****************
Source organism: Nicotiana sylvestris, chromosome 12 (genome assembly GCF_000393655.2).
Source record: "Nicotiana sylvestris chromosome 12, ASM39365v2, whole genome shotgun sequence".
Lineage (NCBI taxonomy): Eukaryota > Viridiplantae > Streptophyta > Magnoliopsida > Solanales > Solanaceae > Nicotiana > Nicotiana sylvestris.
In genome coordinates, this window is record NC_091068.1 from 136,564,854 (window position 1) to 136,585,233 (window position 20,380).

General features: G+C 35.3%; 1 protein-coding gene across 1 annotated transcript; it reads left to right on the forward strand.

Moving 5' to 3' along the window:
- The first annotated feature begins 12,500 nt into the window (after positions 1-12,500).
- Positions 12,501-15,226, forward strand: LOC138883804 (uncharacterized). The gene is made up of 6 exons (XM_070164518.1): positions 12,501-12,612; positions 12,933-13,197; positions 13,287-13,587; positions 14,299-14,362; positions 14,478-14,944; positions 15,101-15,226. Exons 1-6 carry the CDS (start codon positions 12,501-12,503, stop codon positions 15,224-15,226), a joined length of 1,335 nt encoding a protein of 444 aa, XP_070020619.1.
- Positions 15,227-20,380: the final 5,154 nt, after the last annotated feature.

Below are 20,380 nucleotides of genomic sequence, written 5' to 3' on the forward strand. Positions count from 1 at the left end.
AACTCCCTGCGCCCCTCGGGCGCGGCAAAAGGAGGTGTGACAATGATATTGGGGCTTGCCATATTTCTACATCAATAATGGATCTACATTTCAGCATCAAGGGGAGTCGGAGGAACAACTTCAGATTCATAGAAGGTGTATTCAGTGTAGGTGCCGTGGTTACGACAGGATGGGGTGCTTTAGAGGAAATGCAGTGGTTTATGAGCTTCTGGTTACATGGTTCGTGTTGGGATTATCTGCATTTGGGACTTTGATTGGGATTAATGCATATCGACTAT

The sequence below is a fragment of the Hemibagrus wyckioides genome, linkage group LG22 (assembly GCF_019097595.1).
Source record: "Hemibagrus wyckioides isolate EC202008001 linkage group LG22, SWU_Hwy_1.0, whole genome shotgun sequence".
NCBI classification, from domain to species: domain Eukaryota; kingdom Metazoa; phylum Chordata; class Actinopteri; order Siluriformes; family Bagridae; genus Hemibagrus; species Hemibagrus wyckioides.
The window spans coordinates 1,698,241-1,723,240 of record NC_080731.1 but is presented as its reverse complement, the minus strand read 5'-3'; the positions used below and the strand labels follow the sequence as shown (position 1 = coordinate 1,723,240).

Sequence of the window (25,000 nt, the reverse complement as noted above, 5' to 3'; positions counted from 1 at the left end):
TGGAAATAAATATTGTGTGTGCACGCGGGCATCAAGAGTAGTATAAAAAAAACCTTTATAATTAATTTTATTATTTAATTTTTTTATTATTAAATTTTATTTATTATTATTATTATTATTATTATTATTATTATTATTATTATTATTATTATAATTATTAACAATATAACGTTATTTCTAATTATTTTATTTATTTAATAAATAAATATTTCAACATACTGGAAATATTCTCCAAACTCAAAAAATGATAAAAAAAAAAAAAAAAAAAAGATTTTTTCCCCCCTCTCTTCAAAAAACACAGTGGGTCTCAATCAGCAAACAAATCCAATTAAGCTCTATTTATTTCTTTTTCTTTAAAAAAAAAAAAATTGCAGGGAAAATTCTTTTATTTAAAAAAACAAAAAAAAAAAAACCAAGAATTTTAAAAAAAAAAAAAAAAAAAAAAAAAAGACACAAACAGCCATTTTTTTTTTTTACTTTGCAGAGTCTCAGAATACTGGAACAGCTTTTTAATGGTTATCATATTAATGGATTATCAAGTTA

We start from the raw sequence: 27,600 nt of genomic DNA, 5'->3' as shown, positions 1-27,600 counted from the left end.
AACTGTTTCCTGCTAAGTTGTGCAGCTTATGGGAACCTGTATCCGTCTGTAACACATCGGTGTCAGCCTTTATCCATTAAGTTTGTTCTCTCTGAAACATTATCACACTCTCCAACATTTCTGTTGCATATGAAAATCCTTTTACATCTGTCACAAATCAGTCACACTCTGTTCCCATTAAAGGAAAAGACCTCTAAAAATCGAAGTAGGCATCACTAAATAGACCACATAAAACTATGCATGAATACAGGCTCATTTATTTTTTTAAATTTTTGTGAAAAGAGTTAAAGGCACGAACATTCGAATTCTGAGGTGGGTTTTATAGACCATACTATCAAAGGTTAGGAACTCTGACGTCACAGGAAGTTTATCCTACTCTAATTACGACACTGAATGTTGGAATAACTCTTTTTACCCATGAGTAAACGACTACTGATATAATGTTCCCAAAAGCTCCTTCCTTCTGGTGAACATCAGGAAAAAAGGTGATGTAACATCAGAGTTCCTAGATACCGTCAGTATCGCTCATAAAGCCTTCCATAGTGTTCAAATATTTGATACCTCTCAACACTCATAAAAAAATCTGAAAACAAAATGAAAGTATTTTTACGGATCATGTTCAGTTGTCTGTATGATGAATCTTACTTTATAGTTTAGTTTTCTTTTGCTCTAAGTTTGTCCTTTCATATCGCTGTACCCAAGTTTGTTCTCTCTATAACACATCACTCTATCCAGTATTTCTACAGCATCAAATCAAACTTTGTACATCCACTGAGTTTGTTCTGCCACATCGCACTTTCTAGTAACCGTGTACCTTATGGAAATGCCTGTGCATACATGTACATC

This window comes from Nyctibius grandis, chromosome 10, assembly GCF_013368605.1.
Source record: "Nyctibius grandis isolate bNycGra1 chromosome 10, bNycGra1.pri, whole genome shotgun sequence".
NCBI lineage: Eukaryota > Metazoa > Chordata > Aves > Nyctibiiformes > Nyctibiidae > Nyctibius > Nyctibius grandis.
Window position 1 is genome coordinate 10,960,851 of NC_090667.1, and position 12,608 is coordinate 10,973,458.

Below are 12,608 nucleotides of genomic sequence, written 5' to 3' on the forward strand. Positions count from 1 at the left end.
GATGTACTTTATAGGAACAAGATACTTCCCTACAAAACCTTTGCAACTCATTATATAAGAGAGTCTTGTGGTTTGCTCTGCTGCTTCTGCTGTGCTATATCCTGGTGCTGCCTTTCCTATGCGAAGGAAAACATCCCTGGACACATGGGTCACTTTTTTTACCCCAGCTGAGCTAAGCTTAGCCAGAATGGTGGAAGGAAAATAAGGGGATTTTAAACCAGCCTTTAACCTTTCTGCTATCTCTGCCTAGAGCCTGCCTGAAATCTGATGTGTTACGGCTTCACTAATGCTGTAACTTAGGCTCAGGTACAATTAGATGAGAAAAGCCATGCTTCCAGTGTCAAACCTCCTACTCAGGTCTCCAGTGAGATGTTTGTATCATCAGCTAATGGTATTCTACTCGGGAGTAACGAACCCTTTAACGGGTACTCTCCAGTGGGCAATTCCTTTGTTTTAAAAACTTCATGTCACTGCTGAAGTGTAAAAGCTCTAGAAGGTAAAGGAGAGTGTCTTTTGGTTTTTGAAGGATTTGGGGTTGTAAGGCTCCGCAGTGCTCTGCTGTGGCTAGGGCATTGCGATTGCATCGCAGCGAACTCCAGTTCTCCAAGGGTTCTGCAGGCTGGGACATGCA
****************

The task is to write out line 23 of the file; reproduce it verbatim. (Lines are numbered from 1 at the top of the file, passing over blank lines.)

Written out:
Window position 1 is genome coordinate 10,960,851 of NC_090667.1, and position 12,608 is coordinate 10,973,458.